St Pauls Chambers’ financial regulation barristers frequently advise in cases brought by the Financial Conduct Authority (FCA), usually in respect of the marketing and/or promotion of investment schemes or financial promotions. Representations are made in writing against proposed regulatory action, as financial penalties can often be prohibitive, based upon the profit to the promoters or the losses to consumers.
The FCA is a private company that regulates the conduct of around 60,000 retail and wholesale firms. It is funded by the imposition of fees and fines on the financial services industry firms which it regulates.
As a regulator, the FCA has the power to impose sanctions and other controls, to investigate any potential breaches on a regulatory or criminal basis and to pursue criminal prosecution where appropriate.
There are a number of other regulators with the financial sector such as the Competition and Markets Authority (CMA) but the bulk of regulation is carried out by the FCA. Two other key regulators include:
The FCA’s objectives and regulatory principles are set out in the Financial Services and Markets Act 2000 (FSMA), as is the FCA power to make rules applying to authorised persons to promote the objectives. These rules are contained within the FCA Handbook which, despite its name, is very long and detailed.
Within the FCA Handbook are high-level Principles for Business of general application to regulated firms and Perimeter Guidance to assist in understanding whether an activity falls within the FCA regulated sector. The FCA produces sourcebooks covering detailed business conduct requirements like the Conduct of Business Sourcebook (COBS). There are numerous statutory instruments which also have application, including the FSMA (Regulated Activities) Order 2001 and FSMA (Financial Promotion) Order 2005.
As a minimum in each area of financial sector activity, the relevant applicable law will be found within the statute, the FCA Handbook, the high-level guidance, a sourcebook and statutory instruments.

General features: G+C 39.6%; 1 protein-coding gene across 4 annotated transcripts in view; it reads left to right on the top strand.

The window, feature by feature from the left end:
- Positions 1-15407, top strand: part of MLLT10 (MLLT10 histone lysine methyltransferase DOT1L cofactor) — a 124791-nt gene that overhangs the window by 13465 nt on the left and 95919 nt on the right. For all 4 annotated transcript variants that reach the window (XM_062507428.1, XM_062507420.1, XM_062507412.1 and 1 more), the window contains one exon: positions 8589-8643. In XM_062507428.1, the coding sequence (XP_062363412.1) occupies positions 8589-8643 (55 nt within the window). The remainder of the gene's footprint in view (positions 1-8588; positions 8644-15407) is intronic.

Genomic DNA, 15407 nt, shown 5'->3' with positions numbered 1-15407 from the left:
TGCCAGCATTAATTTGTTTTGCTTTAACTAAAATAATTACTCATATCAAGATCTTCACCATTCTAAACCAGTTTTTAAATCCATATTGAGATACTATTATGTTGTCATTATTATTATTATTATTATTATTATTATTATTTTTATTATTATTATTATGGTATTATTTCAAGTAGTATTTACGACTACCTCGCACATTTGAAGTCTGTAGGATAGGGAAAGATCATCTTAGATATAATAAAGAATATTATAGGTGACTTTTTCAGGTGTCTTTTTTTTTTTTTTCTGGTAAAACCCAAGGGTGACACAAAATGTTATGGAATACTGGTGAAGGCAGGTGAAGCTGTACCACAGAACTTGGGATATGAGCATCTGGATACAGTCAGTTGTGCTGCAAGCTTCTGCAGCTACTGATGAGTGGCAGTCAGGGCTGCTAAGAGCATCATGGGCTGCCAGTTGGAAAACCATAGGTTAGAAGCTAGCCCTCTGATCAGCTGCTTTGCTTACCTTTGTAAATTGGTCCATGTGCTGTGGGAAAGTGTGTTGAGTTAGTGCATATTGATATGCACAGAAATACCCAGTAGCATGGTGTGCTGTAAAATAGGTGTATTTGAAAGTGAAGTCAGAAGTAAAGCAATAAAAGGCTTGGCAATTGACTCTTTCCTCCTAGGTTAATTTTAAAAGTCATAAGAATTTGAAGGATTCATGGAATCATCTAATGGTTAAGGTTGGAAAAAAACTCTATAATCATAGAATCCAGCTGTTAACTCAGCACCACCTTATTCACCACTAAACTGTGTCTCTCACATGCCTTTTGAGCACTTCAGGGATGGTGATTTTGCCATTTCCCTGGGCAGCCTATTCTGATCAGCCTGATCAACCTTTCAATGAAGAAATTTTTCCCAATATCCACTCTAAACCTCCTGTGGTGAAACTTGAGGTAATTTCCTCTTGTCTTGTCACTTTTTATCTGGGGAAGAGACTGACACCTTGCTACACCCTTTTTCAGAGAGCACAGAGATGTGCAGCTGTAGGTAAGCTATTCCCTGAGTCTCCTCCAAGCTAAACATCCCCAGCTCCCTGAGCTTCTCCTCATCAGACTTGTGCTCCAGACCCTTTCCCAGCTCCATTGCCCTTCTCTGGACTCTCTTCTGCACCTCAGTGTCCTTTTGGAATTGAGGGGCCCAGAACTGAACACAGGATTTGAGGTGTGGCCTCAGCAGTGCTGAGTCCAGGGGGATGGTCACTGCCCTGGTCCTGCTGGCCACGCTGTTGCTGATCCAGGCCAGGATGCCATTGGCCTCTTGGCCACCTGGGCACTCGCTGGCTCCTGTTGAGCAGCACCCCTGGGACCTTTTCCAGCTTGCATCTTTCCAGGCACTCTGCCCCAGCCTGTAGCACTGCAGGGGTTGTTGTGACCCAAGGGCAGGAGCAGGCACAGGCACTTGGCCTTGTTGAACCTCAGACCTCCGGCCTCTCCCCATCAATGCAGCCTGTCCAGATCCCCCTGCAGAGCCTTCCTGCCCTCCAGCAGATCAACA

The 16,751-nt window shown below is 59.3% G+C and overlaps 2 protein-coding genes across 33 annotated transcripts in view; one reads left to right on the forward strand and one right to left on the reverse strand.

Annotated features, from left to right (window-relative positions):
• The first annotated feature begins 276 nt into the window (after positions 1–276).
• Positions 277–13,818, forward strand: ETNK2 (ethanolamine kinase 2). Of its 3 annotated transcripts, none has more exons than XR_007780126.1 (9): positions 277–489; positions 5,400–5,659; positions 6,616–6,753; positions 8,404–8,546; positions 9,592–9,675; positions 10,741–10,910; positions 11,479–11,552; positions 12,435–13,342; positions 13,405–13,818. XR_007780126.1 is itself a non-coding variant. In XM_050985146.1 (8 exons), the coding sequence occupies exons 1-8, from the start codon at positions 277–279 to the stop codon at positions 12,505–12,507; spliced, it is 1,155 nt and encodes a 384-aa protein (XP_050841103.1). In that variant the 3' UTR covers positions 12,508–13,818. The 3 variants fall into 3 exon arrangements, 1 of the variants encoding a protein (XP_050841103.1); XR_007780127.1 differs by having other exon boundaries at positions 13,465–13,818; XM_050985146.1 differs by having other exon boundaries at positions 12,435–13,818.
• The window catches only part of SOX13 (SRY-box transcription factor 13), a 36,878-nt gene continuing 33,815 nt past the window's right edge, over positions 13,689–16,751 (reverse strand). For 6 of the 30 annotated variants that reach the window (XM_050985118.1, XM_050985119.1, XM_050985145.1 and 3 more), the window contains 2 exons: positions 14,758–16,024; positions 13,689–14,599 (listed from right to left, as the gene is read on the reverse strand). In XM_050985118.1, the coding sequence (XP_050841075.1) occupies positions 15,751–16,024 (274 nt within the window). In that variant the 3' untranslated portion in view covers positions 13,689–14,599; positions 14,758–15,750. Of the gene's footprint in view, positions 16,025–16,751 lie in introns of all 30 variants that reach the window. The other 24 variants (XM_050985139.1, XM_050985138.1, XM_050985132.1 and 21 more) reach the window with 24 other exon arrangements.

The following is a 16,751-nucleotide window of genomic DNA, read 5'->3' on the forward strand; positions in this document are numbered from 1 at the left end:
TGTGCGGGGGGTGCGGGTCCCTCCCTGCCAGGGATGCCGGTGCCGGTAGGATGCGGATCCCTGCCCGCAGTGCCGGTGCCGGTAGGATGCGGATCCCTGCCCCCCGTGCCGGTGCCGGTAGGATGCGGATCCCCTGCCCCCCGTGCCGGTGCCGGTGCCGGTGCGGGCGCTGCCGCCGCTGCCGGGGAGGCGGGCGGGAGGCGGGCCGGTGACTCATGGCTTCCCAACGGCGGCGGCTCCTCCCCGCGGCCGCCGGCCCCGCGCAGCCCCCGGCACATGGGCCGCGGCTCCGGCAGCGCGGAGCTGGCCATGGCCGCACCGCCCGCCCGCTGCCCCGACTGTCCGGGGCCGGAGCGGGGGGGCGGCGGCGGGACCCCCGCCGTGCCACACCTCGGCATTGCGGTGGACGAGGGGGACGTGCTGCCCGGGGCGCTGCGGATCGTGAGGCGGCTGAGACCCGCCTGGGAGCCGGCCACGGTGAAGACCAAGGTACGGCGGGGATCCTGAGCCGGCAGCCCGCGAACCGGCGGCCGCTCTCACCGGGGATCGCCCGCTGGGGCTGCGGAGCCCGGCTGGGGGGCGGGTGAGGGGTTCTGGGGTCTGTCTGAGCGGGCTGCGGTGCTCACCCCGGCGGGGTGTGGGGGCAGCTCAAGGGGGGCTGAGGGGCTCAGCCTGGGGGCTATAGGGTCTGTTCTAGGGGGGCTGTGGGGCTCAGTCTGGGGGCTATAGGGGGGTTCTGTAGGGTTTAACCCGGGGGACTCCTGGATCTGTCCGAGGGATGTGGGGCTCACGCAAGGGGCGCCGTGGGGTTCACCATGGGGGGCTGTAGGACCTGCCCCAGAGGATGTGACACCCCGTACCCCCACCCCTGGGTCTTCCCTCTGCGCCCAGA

FCA barristers at St Pauls Chambers are experienced in advising in cases brought by the FCA. Our financial services barristers are able to assist throughout all stages of FCA regulation.
The current regulation of the financial system is the result of reform, following a succession of scandals within the banking sector. The Financial Services Act 1986 created a ‘light touch’ regulatory regime of self-regulating organisations managed by the Security and Investments Board (SIB).
Various high-profile financial scandals in the 1990s, including the Maxwell pension fund and the collapse of Barings Bank, ended light-touch regulation. The SIB was renamed the Financial Services Authority in 1997 with new powers granted by the Financial Services and Markets Act 2000 (FSMA).
Again, financial scandals including the 2008 banking crisis, PPI mis-selling, and LIBOR, encouraged further regulatory reform. The FCA, PRA and FOS were created by the Financial Services Act 2012, which significantly amended the FSMA.
Members of chambers have wide-ranging interests as financial regulation barristers, including investment schemes or financial promotions. Our FCA barristers advise at all stages of FCA regulation:
It is our experience that all clients benefit from obtaining legal advice from our financial services barristers at the earliest possible stage when dealing with any matter, whether or not it may require regulation by the FCA. If you are interested in instructing our FCA barristers, please contact us.
Chambers is centrally located within walking distance of the train station, secure car parks and the Courts.
St Pauls Chambers
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19-20 Park Row
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